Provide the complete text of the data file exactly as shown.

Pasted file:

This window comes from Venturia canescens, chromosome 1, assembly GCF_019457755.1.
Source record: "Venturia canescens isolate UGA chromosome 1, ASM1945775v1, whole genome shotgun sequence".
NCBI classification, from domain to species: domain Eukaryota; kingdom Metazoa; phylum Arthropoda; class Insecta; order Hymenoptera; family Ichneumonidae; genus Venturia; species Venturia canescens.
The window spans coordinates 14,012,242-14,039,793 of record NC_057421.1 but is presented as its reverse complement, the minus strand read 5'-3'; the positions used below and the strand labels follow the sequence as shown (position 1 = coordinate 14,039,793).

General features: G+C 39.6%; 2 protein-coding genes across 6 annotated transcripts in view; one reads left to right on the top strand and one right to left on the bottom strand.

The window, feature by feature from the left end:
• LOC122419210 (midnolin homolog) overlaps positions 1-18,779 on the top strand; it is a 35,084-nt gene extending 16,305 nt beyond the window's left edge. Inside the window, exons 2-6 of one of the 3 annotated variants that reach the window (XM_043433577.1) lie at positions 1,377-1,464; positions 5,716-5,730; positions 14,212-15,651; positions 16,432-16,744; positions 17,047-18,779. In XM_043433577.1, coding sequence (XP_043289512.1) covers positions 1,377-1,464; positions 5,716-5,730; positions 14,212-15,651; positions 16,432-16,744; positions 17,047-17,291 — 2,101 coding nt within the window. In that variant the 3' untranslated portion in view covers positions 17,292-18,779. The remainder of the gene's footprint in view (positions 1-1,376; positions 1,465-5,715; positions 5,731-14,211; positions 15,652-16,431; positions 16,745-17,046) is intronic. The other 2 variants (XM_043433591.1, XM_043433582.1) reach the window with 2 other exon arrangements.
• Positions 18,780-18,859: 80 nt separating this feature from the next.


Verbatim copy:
This window comes from Venturia canescens, chromosome 1, assembly GCF_019457755.1.
Source record: "Venturia canescens isolate UGA chromosome 1, ASM1945775v1, whole genome shotgun sequence".
NCBI classification, from domain to species: domain Eukaryota; kingdom Metazoa; phylum Arthropoda; class Insecta; order Hymenoptera; family Ichneumonidae; genus Venturia; species Venturia canescens.
The window spans coordinates 14,012,242-14,039,793 of record NC_057421.1 but is presented as its reverse complement, the minus strand read 5'-3'; the positions used below and the strand labels follow the sequence as shown (position 1 = coordinate 14,039,793).

General features: G+C 39.6%; 2 protein-coding genes across 6 annotated transcripts in view; one reads left to right on the top strand and one right to left on the bottom strand.

The window, feature by feature from the left end:
• LOC122419210 (midnolin homolog) overlaps positions 1-18,779 on the top strand; it is a 35,084-nt gene extending 16,305 nt beyond the window's left edge. Inside the window, exons 2-6 of one of the 3 annotated variants that reach the window (XM_043433577.1) lie at positions 1,377-1,464; positions 5,716-5,730; positions 14,212-15,651; positions 16,432-16,744; positions 17,047-18,779. In XM_043433577.1, coding sequence (XP_043289512.1) covers positions 1,377-1,464; positions 5,716-5,730; positions 14,212-15,651; positions 16,432-16,744; positions 17,047-17,291 — 2,101 coding nt within the window. In that variant the 3' untranslated portion in view covers positions 17,292-18,779. The remainder of the gene's footprint in view (positions 1-1,376; positions 1,465-5,715; positions 5,731-14,211; positions 15,652-16,431; positions 16,745-17,046) is intronic. The other 2 variants (XM_043433591.1, XM_043433582.1) reach the window with 2 other exon arrangements.
• Positions 18,780-18,859: 80 nt separating this feature from the next.